How many people do you know who have William and Jefferson as their first two names? The only two I know are the President of the United States of America (or Merkuh as Sylvester Stallone calls the place) and the new leader of the Conservative Party in the UK. I find this faintly uncomfortable for some reason.

More news of the millennium problem: it could explode early. However, if it did, we couldn't call it a millennium problem, so let's call it a pre-millennium problem. Anyway, the date to watch for is 9 September 1999 (or 9.9.99) which could be wrongly read by computers using COBOL. Although the September 1999 crash will not be as serious as the January 2000 disaster, it could signal the start of the excitement. Make sure you have your excuses ready. Jet lag is usually good for a few days, but the millenium could run and run. Sorry I haven't paid your bill, but the computer's down with millenium fever. No doubt my loyal readers will be more creative as we reach armageddon.

A survey from Sample Surveys (England) on the new phenomenon called 'road rage' (actually it's not a new phenomenon, it's just that somebody came up with a catchy brand name for it) shows that 92% of motorists claim to have been a victim of it, yet only one fifth will admit to causing it. Sample Surveys deduce from this that respondents were reticent to admit being a 'perp'. Well, that's not surprising is it? But it could also be true that road ragers are a small minority with lots of victims - like there are more mugged than muggers. Once again, be careful about the interpretation of statistics.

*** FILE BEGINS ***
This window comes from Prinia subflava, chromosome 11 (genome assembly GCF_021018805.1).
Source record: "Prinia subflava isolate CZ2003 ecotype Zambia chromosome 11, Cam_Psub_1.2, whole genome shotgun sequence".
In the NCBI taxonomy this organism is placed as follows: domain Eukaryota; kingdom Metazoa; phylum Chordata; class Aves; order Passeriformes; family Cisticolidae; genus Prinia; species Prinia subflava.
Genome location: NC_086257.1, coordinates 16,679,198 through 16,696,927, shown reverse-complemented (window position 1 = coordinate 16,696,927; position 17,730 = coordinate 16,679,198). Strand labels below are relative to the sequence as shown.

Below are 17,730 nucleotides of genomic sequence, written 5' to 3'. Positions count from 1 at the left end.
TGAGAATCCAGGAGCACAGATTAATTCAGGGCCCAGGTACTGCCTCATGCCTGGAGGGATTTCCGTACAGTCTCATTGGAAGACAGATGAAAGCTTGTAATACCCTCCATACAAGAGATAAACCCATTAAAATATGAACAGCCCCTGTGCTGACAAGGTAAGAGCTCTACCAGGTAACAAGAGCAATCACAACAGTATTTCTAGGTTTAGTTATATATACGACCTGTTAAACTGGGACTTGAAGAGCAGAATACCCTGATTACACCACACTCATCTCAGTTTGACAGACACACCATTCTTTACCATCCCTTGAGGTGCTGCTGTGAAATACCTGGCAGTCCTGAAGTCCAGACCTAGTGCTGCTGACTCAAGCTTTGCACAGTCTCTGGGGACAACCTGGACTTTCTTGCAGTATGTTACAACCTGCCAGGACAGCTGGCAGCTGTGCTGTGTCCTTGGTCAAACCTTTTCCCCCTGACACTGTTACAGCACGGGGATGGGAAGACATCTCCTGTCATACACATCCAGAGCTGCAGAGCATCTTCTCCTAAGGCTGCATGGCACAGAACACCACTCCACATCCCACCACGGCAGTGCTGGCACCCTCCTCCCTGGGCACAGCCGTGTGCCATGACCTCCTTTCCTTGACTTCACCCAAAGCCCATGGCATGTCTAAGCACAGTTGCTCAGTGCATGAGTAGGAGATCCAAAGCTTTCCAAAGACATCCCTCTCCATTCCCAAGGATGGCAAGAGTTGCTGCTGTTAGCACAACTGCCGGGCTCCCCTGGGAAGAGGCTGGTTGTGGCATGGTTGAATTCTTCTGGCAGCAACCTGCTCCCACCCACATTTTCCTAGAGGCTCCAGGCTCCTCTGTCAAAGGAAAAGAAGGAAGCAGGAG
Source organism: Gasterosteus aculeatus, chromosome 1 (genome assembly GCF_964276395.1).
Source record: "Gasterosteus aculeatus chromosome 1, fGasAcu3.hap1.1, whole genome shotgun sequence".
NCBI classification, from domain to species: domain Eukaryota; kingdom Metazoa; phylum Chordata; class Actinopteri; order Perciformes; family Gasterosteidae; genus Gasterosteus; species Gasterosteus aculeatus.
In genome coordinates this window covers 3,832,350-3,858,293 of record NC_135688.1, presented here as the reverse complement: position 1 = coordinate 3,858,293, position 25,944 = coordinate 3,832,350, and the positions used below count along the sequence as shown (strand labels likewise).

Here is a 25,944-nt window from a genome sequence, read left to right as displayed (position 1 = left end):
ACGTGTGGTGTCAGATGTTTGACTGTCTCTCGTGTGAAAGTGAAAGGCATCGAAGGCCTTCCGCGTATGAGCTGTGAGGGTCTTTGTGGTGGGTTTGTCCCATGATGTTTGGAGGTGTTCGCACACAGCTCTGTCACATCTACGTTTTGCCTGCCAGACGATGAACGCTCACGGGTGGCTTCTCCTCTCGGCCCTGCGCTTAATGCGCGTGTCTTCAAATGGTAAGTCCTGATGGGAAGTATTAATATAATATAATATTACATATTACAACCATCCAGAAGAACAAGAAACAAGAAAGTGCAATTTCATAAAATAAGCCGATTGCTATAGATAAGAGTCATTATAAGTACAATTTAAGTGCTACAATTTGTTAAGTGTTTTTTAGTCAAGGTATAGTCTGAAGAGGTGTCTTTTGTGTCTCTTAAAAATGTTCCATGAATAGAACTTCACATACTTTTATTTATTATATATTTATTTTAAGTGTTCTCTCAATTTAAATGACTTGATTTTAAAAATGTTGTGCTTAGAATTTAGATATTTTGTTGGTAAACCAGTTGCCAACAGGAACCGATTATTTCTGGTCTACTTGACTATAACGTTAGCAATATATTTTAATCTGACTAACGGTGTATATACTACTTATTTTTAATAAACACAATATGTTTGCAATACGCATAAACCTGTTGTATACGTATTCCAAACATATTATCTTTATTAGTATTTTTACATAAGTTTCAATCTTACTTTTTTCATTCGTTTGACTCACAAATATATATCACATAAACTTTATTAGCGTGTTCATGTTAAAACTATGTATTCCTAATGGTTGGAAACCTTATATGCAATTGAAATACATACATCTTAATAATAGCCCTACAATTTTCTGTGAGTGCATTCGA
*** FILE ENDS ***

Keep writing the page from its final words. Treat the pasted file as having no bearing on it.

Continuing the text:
This same survey quotes from another (unamed) survey from Australia which shows that 90% of Antipodeans bitten by snakes are men aged 15-25. Now if this is true, I find it hard to believe that Australian snakes are so discerning. How do they know that their victims are in the required age group? Do they conduct a survey? Sorry, Bruce, I can't bite you, you are out of quota. I suppose that young men in Australia drink so many 'tinnies' (beer in cans) that they think they have been bitten by snakes. This would indicate that it is better to avoid Aussie beer rather than snakes.

Check in again at my desk soon!
stan@adweb.co.uk